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Standing against the ‘Concentration’ of Public and Private Power

In a pair of cases, the Supreme Court has the opportunity to begin disentangling the public and private spheres of power.
Ryan Bangert
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The U.S. Supreme Court is seen with trees in the foreground

In Federalist 51, James Madison described how the Constitution safeguards liberty by preventing “a gradual concentration of the several powers” of government in one department. On Monday, the Supreme Court heard arguments in two cases that involve an equally pernicious form of concentration: the convergence of state and private power.

In Murthy v. Missouri, the Court heard claims that numerous officials in the Biden administration were engaged in a coordinated pressure campaign, urging social-media platforms to flag, demote, or remove posts that the administration considered “misinformation” about topics such as Covid-19 and vaccines. Dozens of emails revealed that White House and agency staff demanded that platforms target specific speakers, including Tucker Carlson and Robert F. Kennedy Jr., and certain messages for scrutiny, and threatening consequences if they were not silenced.

Similarly, in NRA v. Vullo, the Court considered claims by the National Rifle Association that Maria Vullo, the former superintendent of the New York Department of Financial Services, leveraged her regulatory power over banks and insurance companies to coerce them into denying basic financial services to the NRA. According to the complaint, Vullo openly criticized the NRA’s advocacy for Second Amendment rights and took several steps to ensure that banks and insurers would “sever ties” with the NRA.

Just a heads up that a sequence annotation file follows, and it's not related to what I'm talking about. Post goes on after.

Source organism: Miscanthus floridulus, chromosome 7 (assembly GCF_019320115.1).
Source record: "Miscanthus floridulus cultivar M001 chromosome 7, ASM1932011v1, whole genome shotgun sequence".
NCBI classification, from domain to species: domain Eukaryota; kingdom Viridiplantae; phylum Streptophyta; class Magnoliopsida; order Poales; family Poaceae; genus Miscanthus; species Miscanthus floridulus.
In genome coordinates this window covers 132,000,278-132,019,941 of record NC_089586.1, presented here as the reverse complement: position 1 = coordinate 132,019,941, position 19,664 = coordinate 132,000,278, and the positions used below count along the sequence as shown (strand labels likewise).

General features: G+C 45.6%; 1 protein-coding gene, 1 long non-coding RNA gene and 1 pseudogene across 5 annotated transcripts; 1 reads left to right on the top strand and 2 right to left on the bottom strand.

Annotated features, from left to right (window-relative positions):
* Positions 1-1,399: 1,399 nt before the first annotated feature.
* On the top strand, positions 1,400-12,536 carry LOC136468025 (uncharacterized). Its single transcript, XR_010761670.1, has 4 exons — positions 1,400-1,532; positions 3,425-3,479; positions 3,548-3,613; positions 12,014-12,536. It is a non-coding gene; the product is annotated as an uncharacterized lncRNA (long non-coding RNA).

At issue in both Murthy and Vullo is whether government officials who browbeat private businesses into denying service to Americans based on the content of protected speech can be held to account under the First Amendment. But beyond this important legal question, the cases point to a larger structural threat to liberty — the rise of a comprehensive managerial state fusing public and private power.

Increasingly, the expansive power of the administrative state is rivaled by the largest tech and financial firms. The six largest publicly traded tech companies in the United States today — which include Alphabet (Google) and Meta (Facebook) — have a combined market capitalization of nearly 13 trillion dollars. The four largest social-media platforms — YouTube, Facebook, WhatsApp, and Instagram (the latter three owned by Meta) — have nearly 9.5 billion monthly users. The five largest domestic U.S. banks — which include JPMorgan Chase and Bank of America — hold combined deposits of over 6.5 trillion dollars.

The sheer scale of those companies and their control of critical aspects of the American economy gives them tremendous leverage over the lives of everyday Americans. And that leverage, if weaponized by government actors bent on silencing certain speakers or messages, could prove fatal to civil liberties.